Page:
Ahmedabad/New Delhi:Heramec Ltd plans to sell half its stake in the six onshore hydrocarbon blocks it co-owns in India with Gujarat State Petroleum Corp. Ltd (GSPC) to Calgary-based Stealth Ventures Ltd.
The move, if implemented, will help increase production from these blocks as Stealth possesses technological expertise for shale gas exploration.
Shale is a fine-grained sedimentary rock containing organic material, called kerogen, which, when distilled, can produce oil and gas.
Heramec is an operator with 30% stake in four blocks, and holds a 30% stake in the remaining two blocks where Hindustan Oil Exploration Co. Ltd is the operator. All the blocks are located in the Cambay basin and were awarded before India’s New Exploration and Licensing Policy (Nelp) was started in January 1999.
“The discussions have been on for a long time. The deal is valued at sub-$100 million (Rs 445 crore),” said a person aware of the development, who did not want to be identified.
Stealth plans to increase the field’s production by using horizontal drilling techniques in which a multistage hydraulic fracturing technique will be introduced to release hydrocarbons trapped between rocks, opening up a wider area.
Questions emailed to Stealth Ventures on Friday remained unanswered, and a senior Heramec executive who is involved in the deal declined to comment. Gujarat Natural Resources Ltd acquired Heramec in 2009 through its purchase of Sigma Oil and Gas.
The six producing blocks at Allora, Dholasan, Kanwara, North Kathana, Asjol and North Balol have a combined overall revenue of Rs 40 crore per year, and over the last five years GSPC has invested Rs 160 crore in them. GSPC said profit before tax from these fields has been negative and that in many blocks it has not even been able to recover the operating cost.
While a GSPC spokesperson declined to comment, a company executive aware of the development said on condition of anonymity that “GSPC is examining the deal if it is fitting into the present health of the reservoirs. We have also asked Heramec to exhibit the technology expertise of Stealth before DGH (Directorate General of Hydrocarbons) shortly”.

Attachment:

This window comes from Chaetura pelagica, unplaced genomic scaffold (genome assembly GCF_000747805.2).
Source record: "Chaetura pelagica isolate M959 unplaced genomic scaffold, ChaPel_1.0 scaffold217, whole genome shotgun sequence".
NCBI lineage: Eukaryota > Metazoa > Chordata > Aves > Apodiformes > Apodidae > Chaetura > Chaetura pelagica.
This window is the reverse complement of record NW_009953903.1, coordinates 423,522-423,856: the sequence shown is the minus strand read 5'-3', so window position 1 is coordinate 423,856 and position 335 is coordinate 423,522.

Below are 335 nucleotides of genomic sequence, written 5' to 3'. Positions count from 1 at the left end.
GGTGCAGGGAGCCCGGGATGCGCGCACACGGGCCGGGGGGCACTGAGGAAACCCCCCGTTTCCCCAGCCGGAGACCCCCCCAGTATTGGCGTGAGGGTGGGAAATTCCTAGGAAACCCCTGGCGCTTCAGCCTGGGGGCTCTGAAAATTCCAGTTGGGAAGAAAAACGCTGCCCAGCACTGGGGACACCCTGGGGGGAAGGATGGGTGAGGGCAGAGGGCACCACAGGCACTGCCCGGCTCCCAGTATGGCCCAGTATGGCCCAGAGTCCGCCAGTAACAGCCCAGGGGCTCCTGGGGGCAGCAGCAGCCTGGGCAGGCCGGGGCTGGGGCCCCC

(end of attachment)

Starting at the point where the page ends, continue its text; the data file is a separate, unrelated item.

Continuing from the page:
Interestingly, a Gujarat state government official requesting anonymity said that while Heramec may be trying to lower its risk by bringing in a third partner, GSPC itself is considering the option of buying the stake that Heramec wants to offload.
“Stealth will bring technical leverage with it, although their expertise is yet to be proven on-field,” said the GSPC executive. “Being a majority stakeholder in these blocks, GSPC will have to shell out the expenses accordingly, and this is our prime concern, especially since the fields are very unsatisfactory from the last two-three years. Also, no budget has been approved by DGH from the last two years for these blocks, and we do not know the exact potential of these fields.”
Once Stealth’s technology is approved, it will help Heramec and Stealth bid for shale gas blocks when these are auctioned in the near future. India plans to bid out shale gas blocks by the end of the current year.
While there are no official estimates of shale gas reserves in India, Schlumberger Ltd estimates them at between 300 trillion cubic feet (tcf) and 2,100 tcf. The north-eastern states and the Cambay basin are thought to have shale reserves. Given India’s growing dependence on energy imports, there is emerging interest in tapping energy sources that include shale gas and gas hydrates.